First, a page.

The views are all-encompassing, and I manage to get a great view of Mt Fuji. I can’t believe how large it looks, even from a distance. On this day, the peak could not be seen as it’s hidden by clouds.
Guests of Shibuya SKY can also head down to special floors within the building for a view. On the day I visit, there is a silver balloon exhibition that sits beautifully with a Tokyo city backdrop.
Next up is Sensoji Temple. The Temple is Tokyo’s oldest, having opened in 645 AD. Its architecture is amazing. In the Main Hall and at the foreground of the main entrance, also known as the ‘Thunder Gate’, is a purifying fountain. I inhale the purifying steam. I hope it works! Behind the ‘Thunder Gate’ hangs a very large paper lantern. Its black and white colours symbolise clouds and lightning.
A must-do when at the Temple is the Omikuji Paper Fortune. Omikuji are written fortunes that you can get after a coin donation. I try my hand at this and am lucky to get ‘Excellent Good Fortune’. I can’t complain about that. My travel colleague is not so lucky, obtaining a less than positive fortune. He’s quite upset at first. And I have to admit, I feel buoyed by my good fortune. It’s customary to take a good paper fortune with you, and today, this fortune sits attached to my fridge at home.
A visit to Tokyo is not complete without a trip to Tokyo Skytree. Sitting in the heart of the Tokyo skyline, this attraction provides guests with uninterrupted views of greater Tokyo. The Tokyo Skytree tower rises a massive 634 metres into the air and like Shibuya SKY, also offers 360-degree views. The observation deck is fully enclosed and is located in the Tembo Galleria, which rises 450 metres above the ground.
If you’re looking to experience some fantastic cuisine with a view, look no further than Sky Restaurant 634. A mixture of Japanese and French food, the restaurant provides some stunning views. Unfortunately, the restaurant doesn’t rotate, even though it looks like a perfect candidate for such a feature.
Within Tokyo Skytree is Uorikizushi Restaurant. I head there for lunch and the moment I enter the restaurant, I feel very lucky to be able to try this experience. The restaurant serves authentic Japanese cuisine. Two wonderful chefs and a fresh seafood bar greet you on entry. I get to try sushi, sashimi, tuna and even eel, and to say it’s the freshest seafood I have ever tasted is an understatement.
Take this as a tip. Go here if you’re in town, especially if you are after authentic Japanese food. In fact, as you can see from the link to their website, they don’t even provide an English version of the site. Pure authenticity there.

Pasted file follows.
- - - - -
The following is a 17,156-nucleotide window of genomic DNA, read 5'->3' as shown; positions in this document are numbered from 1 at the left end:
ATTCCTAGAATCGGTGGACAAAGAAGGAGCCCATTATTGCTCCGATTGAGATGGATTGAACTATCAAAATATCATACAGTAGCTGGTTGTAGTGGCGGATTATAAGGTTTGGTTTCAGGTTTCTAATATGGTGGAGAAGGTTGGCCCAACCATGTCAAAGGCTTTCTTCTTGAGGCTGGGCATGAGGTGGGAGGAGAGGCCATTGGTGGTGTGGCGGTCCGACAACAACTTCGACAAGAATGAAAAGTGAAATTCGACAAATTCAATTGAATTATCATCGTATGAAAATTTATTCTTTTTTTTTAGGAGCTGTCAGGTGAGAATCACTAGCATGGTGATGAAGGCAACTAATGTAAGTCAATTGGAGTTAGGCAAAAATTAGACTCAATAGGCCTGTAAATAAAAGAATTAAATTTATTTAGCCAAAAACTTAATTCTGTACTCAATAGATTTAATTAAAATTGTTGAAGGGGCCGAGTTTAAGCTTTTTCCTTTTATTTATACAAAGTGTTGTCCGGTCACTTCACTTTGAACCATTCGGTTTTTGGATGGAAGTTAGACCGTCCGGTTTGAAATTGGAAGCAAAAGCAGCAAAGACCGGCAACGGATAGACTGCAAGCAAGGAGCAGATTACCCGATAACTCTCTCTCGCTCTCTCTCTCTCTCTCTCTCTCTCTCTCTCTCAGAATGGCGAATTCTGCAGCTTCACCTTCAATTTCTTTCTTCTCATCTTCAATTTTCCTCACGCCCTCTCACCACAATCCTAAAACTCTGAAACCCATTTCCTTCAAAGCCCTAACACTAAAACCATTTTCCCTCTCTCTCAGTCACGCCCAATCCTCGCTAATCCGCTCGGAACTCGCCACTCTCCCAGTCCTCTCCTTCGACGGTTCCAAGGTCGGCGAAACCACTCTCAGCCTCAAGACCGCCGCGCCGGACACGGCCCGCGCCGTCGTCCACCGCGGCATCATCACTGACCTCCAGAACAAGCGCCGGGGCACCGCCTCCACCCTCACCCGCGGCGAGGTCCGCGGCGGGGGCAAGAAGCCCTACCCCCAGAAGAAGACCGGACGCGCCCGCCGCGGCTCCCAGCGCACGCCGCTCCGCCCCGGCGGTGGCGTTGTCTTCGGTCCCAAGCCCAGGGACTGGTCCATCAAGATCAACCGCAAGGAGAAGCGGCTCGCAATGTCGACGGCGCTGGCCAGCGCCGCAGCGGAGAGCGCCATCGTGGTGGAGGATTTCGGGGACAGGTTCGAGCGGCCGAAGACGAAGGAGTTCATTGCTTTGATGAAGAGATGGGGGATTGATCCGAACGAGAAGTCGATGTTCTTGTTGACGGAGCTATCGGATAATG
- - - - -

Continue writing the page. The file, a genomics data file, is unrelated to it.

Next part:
As much as I love all the activities I experience above, I leave the best for last.
Let me tell you something about me. I’m not an art museum person. In fact, I can’t think of anything worse. So when I’m told that I’ll get to spend a whole afternoon at an art museum, my eyes momentarily roll and I steel myself for a less than pleasurable activity.
It’s not your regular museum!
But boy am I wrong. This is an art museum with a difference. It is an interactive art museum. And what a difference that makes! Unlike traditional art galleries, where you stand in front of a painting and view it, teamLab Planets allows you to experience the artwork.
So for example, if the artwork includes water, you’re likely going to be standing in the water in one form or another. One of my favourite pieces of artwork is a large room (the size of a basketball stadium) filled with knee-high water. There is a visual display that projects fish onto the water and as they hit my leg, they turn into flowers. I feel like a kid again. Your feet will get wet, but they also offer complimentary towels and an area to dry them when you leave that exhibit.
Another piece of artwork requires me to crawl over mattresses to get to the other side of the room and onto the next exhibit. And my absolute favourite is the mirror room illuminated with crystal lighting. You know those scenes from movies where someone is getting whisked into the future, and there is a tunnel of light that separates the present scene from the future? This is what this room feels like. I love it and it’s incredibly peaceful. I enjoy just sitting there and taking it all in.
If you like what you’ve read and want to see teamLab Planets for yourself, you’d better be quick. The exhibition is set to close at the end of 2023.
What are you waiting for?
With the options to jet to Tokyo increasing by the month, there is no better time to visit Tokyo than right now. Brisbane-based travellers for the first time now have a direct route between Brisbane and Tokyo’s closest airport to downtown, Haneda. For others based outside of Brisbane, this route provides an additional option to get to Haneda from Australia via a connection.
And once you touch down in Tokyo, the world – well, the city – is your oyster. From the many observation decks to exquisite dining and the meshing of modern and traditional worlds, Tokyo is a city that should be added to your bucket list. That is, if it isn’t already.